So, I’ve mentioned that while I was at Google (until July 15th) I disagreed strongly with the Google+ names policy. I wasn’t the only one, but of course those who still work for Google need to be careful not to criticise their employer, so they’re being fairly careful about what they say online.
Take Liz Fong, a friend of mine who is — among other things — a transgender and disability rights activist, and often tweets and posts about social justice issues. She’s also interested in BitCoin and online anonymity.
In comments on this post she stated that she works on G+ identity stuff in her 20% time:
Saul Tannenbaum – You were posting interesting things about names and gender, from a perspective that needed to be heard. And, you were dissenting from your employer’s policy on their own system and doing it with professionalism. From all that, I thought you were a voice worth my attention.
Liz Fong – Yup, I’m an Official Professional Dissident and Devil’s Advocate in my 20% time :) – even though I’m personally not happy with the decision, I’m glad that I’m being allowed to play devil’s advocate :)
When G+ launched, she regularly reshared articles about names and identity on the service. Of course she was very professional and tried to be neutral and balanced in what she posted, but she did post and reshare a lot on the subject. Here is a history of her relevant posts:
Jun 28: You’re safest using your full name
Jun 30: [Policy] may be helpful for people using pseudonyms to reread
Jul 6: Official word on business profiles (reshare)
Jul 7: Abbreviate your name for privacy
Jul 7: File feedback if you feel strongly about gender privacy
Jul 7: Yet another reminder about policy
Jul 8: Reshare of Siderea’s post about names (without comment)
Jul 8: Reshare of Geek Feminism pseudonymity bingo (without comment)
Jul 10: Reshare of link to Geek Feminism post about social networking and women (without comment)
Jul 11: Well, it looks like Google PR has officially commented
Jul 11: I’ve been going by Liz since I was 15 / link to Rowan Thunder’s story of G+ suspension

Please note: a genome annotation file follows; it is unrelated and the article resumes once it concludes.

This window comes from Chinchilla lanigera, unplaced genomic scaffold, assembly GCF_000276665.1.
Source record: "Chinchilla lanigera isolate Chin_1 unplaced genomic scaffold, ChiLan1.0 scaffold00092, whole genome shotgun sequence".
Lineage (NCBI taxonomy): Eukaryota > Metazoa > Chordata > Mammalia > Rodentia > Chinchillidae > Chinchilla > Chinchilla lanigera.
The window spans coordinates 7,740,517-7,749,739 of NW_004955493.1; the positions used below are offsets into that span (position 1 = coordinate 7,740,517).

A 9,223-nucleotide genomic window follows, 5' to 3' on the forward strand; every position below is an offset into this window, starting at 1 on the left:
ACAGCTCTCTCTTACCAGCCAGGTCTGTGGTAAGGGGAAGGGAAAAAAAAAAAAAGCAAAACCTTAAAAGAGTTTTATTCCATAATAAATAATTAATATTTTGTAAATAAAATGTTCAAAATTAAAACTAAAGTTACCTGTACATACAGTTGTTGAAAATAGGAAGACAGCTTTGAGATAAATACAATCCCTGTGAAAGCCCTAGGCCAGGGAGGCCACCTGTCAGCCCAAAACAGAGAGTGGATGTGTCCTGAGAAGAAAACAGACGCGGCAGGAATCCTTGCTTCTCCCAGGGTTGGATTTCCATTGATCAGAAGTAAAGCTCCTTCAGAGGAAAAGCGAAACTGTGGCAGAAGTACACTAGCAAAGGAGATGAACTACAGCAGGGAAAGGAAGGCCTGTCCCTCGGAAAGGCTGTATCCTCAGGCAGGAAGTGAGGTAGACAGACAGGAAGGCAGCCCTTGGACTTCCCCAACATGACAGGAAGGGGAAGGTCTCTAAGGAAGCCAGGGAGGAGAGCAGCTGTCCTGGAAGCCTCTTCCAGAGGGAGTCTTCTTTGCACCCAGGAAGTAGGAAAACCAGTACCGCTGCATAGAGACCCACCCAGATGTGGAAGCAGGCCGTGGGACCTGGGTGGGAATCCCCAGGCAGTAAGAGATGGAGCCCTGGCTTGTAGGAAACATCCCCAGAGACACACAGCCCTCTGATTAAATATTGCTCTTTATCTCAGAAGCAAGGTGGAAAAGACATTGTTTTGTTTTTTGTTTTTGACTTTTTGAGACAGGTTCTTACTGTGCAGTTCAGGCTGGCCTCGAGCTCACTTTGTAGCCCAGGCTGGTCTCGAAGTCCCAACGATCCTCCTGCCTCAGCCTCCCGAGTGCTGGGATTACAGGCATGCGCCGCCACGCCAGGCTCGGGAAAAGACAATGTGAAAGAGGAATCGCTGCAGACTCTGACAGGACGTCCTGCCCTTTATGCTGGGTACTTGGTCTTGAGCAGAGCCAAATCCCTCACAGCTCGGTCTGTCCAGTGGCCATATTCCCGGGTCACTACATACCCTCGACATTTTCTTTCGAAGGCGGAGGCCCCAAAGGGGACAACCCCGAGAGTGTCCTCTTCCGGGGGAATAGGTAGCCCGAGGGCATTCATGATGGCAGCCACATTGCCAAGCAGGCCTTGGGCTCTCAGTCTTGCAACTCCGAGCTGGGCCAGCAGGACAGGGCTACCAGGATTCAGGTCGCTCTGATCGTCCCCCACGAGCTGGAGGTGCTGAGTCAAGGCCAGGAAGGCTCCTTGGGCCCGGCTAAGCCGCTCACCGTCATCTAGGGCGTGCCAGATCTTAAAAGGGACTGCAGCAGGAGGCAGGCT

Jul 11: Michael Hermeston comments on Rowan Thunder’s case
Jul 12: Reshare of Rowan Thunder’s account of the appeal process
Jul 12: Surprised that I hadn’t seen this yet in my stream (links to posts from Second Lifers)
Jul 12: Google starts wrestling with identity issues on G+ (reshare without comment)
Jul 12: More press coverage on the identity issue
Jul 12: Link to “level-headed” article by Lauren Weinstein (with comment, not speaking for employer)
Jul 12: Yes, people at Google care
Jul 12: Link to Geek Feminism roundup, asking for a similar anti-pseudonymity resource
Jul 12: Petition seems like a tool for anti-pseudonymity griefers, please send feedback
Jul 12: A personal story: I’m alive today because I was able to pseudonymously network with other transgender people online
Jul 13: TLDR summary of author’s viewpoint: verifying ‘proof’ of identity is hard, forgery is easy.
Jul 13: Playing the other half of the coin for a moment (on dress codes)
Jul 14: When I speak, I speak only for myself and not for Google
Jul 16: No safe place (reshare without comment)
Jul 16: Potential pseudonym options, “very well-written and cogent”
Jul 16: Once again, Lauren is persuasive, levelheaded, and takes the big picture into account.
Jul 18: I’ve been noticing an increase in incivility in conversations about naming issues.
Jul 19: Here’s the official word on the SMS issue and on the abuse flagging issue.
Jul 19: If you want to chat about Google+ privacy, Jonathan’s your person :)
Jul 19: An insightful post on untangling psuedonymity and anonymity
Jul 19: Some uses cases for pseudonyms are addressed by abbreviating first or last name / competition is just a click away (not speaking for employer)
Jul 21: The pants theory of Google+ (reshare)
Jul 21: You can’t have a corporate profile
Jul 21: Use individual employees to represent your business
Jul 22: This is the appeals process for suspensions
Jul 22: Welcome back Kryptyk Fish and CZ Unit
Jul 23: Here’s what Skud has to say about her suspension
Jul 23: I’m interested in seeing data from users about how the naming policy is being applied
Jul 24: Google, the pseudonym banstick, etc; “+1 insightful”
Jul 24: Matt Cutts has responded publicly on the Thomas Monopoly issue (reshare)
Jul 24: I’m trying to enjoy a quiet weekend… better start reading from the firehose
Jul 24: Reshare of Sai’s post, “one of the most thorough examinations”
Jul 24: Signal-boosting Michael Hermeston’s comments